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Jerry Seinfeld’s new Netflix movie “Unfrosted” imagines how the Pop-Tart came to be. Here’s the real story

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Pop tarts layout. Poptart toaster pastry with icing on a black slate background, overhead flat lay shot.

Today, breakfast is a smorgasbord: People kick off their days with bagels, granola bars and other grab-and-go options. Among these is the Pop-Tart. The origin of these toaster pastries was reimagined in Jerry Seinfeld’s new Netflix movie, “Unfrosted.” The comedy, starring Seinfeld, Melissa McCarthy and Amy Schumer, fictionalized the rivalry between the Post and Kellogg companies to create a breakfast pastry. But is this really how Pop-tarts came to be?

There was a competition between companies, says Malcolm Purinton, a food historian and assistant teaching professor of history at Northeastern University. But there’s more to the real story of Pop-Tarts and their role in breakfast as we know it today. Before people thought of sugary pastries as breakfast food, they usually started their day with grain mush. This was meant to fuel people up for a day of working on the farm, Purinton says. At the end of the 19th century, there was a shift when it came to breakfast food. Between the Industrial Revolution and the urbanization happening in the United States, people began to think differently about food and how it correlates with health, Purinton says.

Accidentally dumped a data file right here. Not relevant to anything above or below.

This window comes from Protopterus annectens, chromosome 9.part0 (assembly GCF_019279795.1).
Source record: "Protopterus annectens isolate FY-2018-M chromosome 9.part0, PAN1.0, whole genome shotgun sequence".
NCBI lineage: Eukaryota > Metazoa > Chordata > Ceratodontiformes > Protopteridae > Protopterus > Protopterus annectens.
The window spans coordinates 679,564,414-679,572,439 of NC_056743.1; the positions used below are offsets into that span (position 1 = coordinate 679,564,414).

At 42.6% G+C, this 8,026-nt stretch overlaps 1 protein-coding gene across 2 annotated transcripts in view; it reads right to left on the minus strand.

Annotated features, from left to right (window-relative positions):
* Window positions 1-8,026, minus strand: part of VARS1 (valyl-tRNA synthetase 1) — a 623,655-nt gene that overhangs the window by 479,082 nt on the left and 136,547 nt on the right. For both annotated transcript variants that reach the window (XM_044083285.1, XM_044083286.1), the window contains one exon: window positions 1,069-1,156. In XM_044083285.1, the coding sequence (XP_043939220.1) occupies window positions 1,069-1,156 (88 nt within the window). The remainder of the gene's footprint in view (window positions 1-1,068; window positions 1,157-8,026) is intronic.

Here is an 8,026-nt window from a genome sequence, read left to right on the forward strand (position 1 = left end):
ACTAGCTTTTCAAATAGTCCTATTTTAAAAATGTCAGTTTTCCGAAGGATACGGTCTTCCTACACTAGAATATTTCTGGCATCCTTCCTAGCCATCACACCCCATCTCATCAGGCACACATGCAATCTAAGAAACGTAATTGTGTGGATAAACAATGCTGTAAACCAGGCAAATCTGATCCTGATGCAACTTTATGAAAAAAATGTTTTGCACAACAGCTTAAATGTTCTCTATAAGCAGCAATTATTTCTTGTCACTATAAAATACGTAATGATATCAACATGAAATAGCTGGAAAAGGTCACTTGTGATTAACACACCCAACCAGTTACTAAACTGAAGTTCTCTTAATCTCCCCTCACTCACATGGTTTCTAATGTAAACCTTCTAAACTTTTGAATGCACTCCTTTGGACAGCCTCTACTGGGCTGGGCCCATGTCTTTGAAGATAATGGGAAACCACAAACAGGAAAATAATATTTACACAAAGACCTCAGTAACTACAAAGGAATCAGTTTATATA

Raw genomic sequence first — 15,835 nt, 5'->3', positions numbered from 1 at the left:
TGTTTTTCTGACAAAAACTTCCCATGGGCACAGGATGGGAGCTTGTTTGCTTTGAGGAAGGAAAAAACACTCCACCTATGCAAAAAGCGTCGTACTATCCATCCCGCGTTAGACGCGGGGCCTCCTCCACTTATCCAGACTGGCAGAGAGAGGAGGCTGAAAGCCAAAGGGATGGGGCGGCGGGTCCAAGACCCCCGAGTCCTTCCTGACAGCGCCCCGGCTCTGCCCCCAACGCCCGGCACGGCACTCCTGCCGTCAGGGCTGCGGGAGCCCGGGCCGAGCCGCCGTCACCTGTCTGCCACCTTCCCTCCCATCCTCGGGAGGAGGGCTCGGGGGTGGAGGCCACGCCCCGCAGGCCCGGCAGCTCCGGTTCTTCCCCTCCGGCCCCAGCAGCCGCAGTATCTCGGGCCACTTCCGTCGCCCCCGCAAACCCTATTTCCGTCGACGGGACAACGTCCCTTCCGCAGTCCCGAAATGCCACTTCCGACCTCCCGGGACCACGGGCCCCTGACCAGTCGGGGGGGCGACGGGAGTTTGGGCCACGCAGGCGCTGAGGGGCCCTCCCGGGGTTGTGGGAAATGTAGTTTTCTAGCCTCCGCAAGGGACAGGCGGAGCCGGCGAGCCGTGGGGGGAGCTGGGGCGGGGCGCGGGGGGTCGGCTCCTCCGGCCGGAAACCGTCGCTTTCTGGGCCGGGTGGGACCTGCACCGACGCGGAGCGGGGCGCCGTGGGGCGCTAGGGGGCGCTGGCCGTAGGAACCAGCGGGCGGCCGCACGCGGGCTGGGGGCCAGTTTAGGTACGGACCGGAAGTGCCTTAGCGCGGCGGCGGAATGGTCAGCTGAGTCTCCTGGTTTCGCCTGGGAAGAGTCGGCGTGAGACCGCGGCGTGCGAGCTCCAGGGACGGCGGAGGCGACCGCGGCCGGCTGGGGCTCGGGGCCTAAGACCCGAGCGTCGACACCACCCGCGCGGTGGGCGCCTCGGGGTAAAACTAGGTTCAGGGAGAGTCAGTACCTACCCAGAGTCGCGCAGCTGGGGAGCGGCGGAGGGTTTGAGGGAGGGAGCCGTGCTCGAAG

Continue reading at Northeastern Global News.

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